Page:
Space Weather Update: 11/23/2016
By Spaceweather.com, 11/23/2016
SEE THE AURORAS LIVE: Bright green auroras are dancing above Sweden right now in response to the solar wind stream described below. The light show is being broadcast in realtime on an Abisko National Park webcam. Watch it!
ENTERING THE SOLAR WIND STREAM: As predicted, today Earth is entering a stream of high-speed solar wind. First contact with the gaseous material sparked bright green auroras over Iceland. “We saw them through gaps in some nice lenticular clouds,” reports Olivier Staiger, who sends this picture from the Fjallsarlon glacier lagoon:
“The auroras were nice and bright and wide–mostly green with a fring of pink,” says Saiger.
The solar wind stream responsible for this display may be here for a while. Flowing from a large hole in the sun’s atmosphere, the stream is broad and should take several days to cross. Arctic auroras are possible from now until at least Nov. 25th. Free: Aurora Alerts
A SUNSPOT AROUND THE BEND: For the past two days, the face of the sun has been blank–no sunspots. This is a sign that the sunspot cycle is crashing. Crash postponed: a new sunspot is emerging over the sun’s northeastern limb. Its towering magnetic canopy appeared yesterday in this extreme ultraviolet image from NASA’s Solar Dynamics Observatory:
Play the movie. There is unrest in the sunspot’s magnetic field. Could a solar flare be in the offing? As the sunspot emerges and turns toward Earth in the days ahead, we will get a better view of its underlying dark core and be able to determine its potential for explosions. If this new sunspot is anything like other recent sunspots, however, strong flares are unlikely. NOAA forecasters say there is no more than a 1% chance of flares on Nov. 23rd.
A FAR OUT STOCKING STUFFER: It’s out of this world: the Sirius Space Pendant. To raise money for their space weather ballooning program, the students of Earth to Sky Calculus have flown 3 dozen pendants to the edge of space–and you can have one for $69.95. The pendant comes with a greeting card showing the jewelry in flight and certifying that it has been to the stratosphere and back again.
The pendants flew to the edge of space on Nov. 20, 2016, alongside an array of cosmic radiation sensors. (We’re reducing the data now!) After the balloon exploded, the payload parachuted back to Earth, landing in the snowy San Antonio mountains north of Tonopah, Nevada, where a student team recovered it on Nov. 22nd.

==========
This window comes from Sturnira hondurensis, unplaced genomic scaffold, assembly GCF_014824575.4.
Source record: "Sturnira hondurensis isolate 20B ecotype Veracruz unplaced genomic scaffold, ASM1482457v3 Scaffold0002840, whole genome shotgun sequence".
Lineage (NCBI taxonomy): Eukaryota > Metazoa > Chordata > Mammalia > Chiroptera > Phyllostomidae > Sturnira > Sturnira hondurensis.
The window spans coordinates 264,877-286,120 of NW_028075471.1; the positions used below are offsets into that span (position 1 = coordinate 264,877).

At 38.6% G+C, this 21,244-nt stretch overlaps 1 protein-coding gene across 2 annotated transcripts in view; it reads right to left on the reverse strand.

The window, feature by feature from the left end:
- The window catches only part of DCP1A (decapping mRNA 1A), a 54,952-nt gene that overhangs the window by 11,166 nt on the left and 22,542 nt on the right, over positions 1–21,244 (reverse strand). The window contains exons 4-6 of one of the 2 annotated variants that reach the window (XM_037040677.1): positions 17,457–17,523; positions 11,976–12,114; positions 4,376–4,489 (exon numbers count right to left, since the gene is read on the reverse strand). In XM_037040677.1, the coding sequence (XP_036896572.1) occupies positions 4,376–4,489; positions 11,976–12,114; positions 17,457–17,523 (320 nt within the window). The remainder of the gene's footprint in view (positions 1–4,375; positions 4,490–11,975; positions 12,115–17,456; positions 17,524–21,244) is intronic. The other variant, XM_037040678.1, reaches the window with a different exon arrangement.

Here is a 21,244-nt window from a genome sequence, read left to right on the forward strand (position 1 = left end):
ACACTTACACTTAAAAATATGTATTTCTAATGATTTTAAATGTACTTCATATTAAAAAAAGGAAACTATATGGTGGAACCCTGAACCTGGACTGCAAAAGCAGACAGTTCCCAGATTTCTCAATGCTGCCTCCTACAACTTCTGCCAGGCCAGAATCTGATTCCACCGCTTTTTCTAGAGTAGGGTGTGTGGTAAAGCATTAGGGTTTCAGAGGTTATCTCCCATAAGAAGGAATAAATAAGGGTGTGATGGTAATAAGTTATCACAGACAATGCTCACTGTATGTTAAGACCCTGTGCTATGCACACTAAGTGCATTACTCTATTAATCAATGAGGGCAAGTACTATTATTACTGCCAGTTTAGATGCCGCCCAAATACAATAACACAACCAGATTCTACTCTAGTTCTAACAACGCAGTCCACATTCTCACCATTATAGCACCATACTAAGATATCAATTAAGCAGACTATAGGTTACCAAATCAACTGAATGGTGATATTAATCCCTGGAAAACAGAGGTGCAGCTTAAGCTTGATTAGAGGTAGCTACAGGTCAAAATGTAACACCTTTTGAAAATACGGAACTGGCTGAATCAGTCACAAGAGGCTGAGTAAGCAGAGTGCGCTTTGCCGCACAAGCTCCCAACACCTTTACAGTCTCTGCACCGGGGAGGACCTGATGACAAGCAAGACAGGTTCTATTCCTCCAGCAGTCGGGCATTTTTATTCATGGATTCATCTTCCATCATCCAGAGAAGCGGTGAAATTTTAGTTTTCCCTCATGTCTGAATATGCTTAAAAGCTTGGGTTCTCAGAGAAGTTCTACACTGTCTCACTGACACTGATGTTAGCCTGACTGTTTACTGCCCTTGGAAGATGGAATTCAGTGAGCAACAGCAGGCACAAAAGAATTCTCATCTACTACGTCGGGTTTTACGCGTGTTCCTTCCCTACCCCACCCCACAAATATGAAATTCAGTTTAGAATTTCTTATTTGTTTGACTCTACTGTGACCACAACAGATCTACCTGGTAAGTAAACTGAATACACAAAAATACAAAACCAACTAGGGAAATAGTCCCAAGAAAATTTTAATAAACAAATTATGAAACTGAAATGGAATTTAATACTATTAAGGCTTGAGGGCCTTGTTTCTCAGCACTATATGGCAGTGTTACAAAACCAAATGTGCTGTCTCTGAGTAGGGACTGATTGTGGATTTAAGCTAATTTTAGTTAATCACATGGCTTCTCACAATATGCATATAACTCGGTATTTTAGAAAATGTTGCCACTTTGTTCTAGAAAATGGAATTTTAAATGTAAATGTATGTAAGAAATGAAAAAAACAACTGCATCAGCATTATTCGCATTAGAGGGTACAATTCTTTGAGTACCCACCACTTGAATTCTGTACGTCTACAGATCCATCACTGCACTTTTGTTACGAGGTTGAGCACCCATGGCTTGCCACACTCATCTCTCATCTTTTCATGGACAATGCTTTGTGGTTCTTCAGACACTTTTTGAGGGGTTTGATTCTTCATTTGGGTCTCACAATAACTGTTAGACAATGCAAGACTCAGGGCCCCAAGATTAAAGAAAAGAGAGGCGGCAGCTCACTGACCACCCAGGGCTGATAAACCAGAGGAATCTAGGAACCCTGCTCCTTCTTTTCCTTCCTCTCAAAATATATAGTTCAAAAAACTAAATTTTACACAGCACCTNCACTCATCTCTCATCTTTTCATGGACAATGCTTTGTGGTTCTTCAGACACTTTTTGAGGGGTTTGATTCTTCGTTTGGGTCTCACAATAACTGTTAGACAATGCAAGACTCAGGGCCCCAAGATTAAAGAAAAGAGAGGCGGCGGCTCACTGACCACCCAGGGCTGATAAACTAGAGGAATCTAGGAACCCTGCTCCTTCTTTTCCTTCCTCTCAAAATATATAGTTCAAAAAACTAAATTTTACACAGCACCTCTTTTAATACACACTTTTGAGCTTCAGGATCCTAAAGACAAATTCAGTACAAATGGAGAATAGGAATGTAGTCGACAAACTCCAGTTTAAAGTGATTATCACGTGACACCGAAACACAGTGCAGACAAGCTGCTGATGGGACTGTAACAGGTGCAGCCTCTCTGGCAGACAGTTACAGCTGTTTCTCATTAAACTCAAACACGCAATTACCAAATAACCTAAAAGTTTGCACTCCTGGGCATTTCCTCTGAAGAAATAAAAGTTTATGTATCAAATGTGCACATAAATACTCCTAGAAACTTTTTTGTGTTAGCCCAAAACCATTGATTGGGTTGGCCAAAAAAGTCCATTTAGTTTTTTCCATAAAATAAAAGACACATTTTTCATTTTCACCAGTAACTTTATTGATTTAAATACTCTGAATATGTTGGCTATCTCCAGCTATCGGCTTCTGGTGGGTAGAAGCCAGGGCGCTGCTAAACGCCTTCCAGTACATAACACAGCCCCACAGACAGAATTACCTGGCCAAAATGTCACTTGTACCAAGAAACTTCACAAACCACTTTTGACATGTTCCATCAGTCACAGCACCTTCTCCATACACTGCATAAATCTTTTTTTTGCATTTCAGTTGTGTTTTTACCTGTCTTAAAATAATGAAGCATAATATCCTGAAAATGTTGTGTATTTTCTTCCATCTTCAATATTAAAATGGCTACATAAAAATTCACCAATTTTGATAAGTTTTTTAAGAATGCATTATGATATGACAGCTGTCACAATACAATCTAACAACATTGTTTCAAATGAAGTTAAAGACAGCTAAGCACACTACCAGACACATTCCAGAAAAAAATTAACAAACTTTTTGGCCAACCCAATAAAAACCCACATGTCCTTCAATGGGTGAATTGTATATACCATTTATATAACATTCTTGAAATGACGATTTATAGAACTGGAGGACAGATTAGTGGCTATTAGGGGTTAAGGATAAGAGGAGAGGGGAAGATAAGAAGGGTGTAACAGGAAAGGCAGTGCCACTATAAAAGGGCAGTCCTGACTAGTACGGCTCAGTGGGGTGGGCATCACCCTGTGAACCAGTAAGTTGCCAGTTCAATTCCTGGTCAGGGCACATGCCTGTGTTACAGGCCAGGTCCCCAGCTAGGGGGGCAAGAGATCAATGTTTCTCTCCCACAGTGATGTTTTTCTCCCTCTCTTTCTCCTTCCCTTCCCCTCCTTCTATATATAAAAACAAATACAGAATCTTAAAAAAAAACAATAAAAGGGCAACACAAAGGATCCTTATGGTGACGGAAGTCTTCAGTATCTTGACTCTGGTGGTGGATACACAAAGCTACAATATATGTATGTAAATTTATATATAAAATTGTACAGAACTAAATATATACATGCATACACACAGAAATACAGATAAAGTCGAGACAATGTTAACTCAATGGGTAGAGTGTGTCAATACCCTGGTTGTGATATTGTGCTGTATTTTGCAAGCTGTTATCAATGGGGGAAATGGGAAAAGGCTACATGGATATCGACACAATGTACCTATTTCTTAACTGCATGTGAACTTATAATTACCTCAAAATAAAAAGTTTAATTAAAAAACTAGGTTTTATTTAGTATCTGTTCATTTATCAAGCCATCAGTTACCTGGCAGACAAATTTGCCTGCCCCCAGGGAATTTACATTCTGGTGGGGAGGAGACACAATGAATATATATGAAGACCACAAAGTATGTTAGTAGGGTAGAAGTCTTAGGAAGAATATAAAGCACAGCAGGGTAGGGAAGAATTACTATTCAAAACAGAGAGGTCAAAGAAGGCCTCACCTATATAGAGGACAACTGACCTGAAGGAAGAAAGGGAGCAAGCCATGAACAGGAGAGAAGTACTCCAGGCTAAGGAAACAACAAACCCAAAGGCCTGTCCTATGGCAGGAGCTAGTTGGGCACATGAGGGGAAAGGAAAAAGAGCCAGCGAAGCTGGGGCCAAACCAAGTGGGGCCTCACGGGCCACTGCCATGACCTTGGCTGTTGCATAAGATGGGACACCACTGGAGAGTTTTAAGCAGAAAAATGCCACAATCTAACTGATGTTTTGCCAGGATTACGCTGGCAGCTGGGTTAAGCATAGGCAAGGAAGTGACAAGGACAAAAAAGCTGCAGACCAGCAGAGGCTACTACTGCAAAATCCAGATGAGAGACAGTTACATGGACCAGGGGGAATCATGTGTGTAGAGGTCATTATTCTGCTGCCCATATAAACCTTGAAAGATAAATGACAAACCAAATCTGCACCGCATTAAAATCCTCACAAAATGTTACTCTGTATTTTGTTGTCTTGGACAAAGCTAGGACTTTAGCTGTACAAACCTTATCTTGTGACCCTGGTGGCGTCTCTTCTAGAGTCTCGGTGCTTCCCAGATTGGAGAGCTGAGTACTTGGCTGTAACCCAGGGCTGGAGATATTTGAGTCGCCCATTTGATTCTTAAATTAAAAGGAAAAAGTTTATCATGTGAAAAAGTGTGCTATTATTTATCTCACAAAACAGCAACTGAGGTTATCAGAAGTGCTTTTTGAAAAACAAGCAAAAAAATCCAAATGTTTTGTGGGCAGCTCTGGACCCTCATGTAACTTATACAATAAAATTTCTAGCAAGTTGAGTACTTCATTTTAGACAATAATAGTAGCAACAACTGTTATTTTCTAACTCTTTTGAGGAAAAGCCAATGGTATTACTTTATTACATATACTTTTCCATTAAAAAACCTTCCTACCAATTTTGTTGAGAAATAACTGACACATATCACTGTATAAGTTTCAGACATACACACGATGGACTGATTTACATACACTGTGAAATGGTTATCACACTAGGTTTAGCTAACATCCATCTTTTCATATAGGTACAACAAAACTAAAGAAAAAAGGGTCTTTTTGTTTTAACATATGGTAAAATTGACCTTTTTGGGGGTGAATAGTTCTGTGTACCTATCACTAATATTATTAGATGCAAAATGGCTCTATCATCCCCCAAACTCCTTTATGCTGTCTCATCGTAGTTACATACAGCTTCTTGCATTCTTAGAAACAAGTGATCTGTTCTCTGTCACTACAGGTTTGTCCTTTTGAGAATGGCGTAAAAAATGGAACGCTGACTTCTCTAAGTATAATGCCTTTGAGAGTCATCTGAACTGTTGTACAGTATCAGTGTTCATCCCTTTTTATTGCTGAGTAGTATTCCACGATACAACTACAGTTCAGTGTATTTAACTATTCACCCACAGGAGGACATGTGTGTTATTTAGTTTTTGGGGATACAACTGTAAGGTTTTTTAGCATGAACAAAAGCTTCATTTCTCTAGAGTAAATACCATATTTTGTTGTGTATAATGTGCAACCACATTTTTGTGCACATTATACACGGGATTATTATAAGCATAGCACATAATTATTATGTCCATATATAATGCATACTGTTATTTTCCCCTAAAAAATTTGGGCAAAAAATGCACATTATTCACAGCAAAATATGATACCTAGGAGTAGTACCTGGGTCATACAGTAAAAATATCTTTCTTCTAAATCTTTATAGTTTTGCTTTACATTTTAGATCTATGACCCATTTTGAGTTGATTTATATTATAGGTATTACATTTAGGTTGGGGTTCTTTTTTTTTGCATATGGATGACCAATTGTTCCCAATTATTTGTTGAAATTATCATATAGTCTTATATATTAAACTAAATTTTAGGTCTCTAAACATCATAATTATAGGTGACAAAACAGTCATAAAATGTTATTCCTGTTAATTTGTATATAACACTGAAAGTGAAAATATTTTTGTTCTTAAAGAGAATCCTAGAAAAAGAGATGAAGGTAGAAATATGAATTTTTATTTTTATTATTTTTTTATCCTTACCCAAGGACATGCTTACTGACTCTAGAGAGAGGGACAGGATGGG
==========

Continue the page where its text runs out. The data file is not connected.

The research of Earth to Sky Calculus is not supported by government grants or corporate donations. Instead, we are entirely crowd-funded. Proceeds from the sale of items like the Sirius Pendant go right back into cutting-edge student research. More edge of space Christmas gifts may be found in the Earth to Sky Store.
All Sky Fireball Network
Every night, a network of NASA all-sky cameras scans the skies above the United States for meteoritic fireballs. Automated software maintained by NASA’s Meteoroid Environment Office calculates their orbits, velocity, penetration depth in Earth’s atmosphere and many other characteristics. Daily results are presented here on Spaceweather.com.
On Nov. 22, 2016, the network reported 61 fireballs.
(43 sporadics, 10 Leonids, 4 Northern Taurids, 2 omicron Eridanids, 2 alpha Monocerotids)
In this diagram of the inner solar system, all of the fireball orbits intersect at a single point–Earth. The orbits are color-coded by velocity, from slow (red) to fast (blue). [Larger image] [movies]
Near Earth Asteroids
Potentially Hazardous Asteroids (PHAs) are space rocks larger than approximately 100m that can come closer to Earth than 0.05 AU. None of the known PHAs is on a collision course with our planet, although astronomers are finding new ones all the time.
On November 23, 2016 there were 1738 potentially hazardous asteroids.
Recent & Upcoming Earth-asteroid encounters:Asteroid
Notes: LD means “Lunar Distance.” 1 LD = 384,401 km, the distance between Earth and the Moon. 1 LD also equals 0.00256 AU. MAG is the visual magnitude of the asteroid on the date of closest approach.